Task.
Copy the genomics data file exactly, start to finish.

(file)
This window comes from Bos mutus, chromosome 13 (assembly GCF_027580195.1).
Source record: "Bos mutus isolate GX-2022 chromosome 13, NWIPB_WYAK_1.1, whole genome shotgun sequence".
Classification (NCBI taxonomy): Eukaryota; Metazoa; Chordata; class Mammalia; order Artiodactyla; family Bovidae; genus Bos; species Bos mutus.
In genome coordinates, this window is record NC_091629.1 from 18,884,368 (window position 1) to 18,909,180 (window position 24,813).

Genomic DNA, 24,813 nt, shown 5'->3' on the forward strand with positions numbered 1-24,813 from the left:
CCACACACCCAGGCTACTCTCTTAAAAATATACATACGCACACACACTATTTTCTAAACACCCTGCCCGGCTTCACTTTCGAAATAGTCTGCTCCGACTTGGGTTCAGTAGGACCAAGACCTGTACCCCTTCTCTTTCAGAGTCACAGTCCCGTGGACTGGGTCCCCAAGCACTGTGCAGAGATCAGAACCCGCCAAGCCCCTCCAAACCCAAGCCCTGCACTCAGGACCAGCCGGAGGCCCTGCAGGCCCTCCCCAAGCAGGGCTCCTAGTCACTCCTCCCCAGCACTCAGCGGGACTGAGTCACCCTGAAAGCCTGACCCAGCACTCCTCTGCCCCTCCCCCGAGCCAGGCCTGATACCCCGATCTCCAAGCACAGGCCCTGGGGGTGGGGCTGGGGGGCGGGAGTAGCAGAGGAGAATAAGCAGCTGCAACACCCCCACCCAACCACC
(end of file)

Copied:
This window comes from Bos mutus, chromosome 13 (assembly GCF_027580195.1).
Source record: "Bos mutus isolate GX-2022 chromosome 13, NWIPB_WYAK_1.1, whole genome shotgun sequence".
Classification (NCBI taxonomy): Eukaryota; Metazoa; Chordata; class Mammalia; order Artiodactyla; family Bovidae; genus Bos; species Bos mutus.
In genome coordinates, this window is record NC_091629.1 from 18,884,368 (window position 1) to 18,909,180 (window position 24,813).

Genomic DNA, 24,813 nt, shown 5'->3' on the forward strand with positions numbered 1-24,813 from the left:
CCACACACCCAGGCTACTCTCTTAAAAATATACATACGCACACACACTATTTTCTAAACACCCTGCCCGGCTTCACTTTCGAAATAGTCTGCTCCGACTTGGGTTCAGTAGGACCAAGACCTGTACCCCTTCTCTTTCAGAGTCACAGTCCCGTGGACTGGGTCCCCAAGCACTGTGCAGAGATCAGAACCCGCCAAGCCCCTCCAAACCCAAGCCCTGCACTCAGGACCAGCCGGAGGCCCTGCAGGCCCTCCCCAAGCAGGGCTCCTAGTCACTCCTCCCCAGCACTCAGCGGGACTGAGTCACCCTGAAAGCCTGACCCAGCACTCCTCTGCCCCTCCCCCGAGCCAGGCCTGATACCCCGATCTCCAAGCACAGGCCCTGGGGGTGGGGCTGGGGGGCGGGAGTAGCAGAGGAGAATAAGCAGCTGCAACACCCCCACCCAACCACC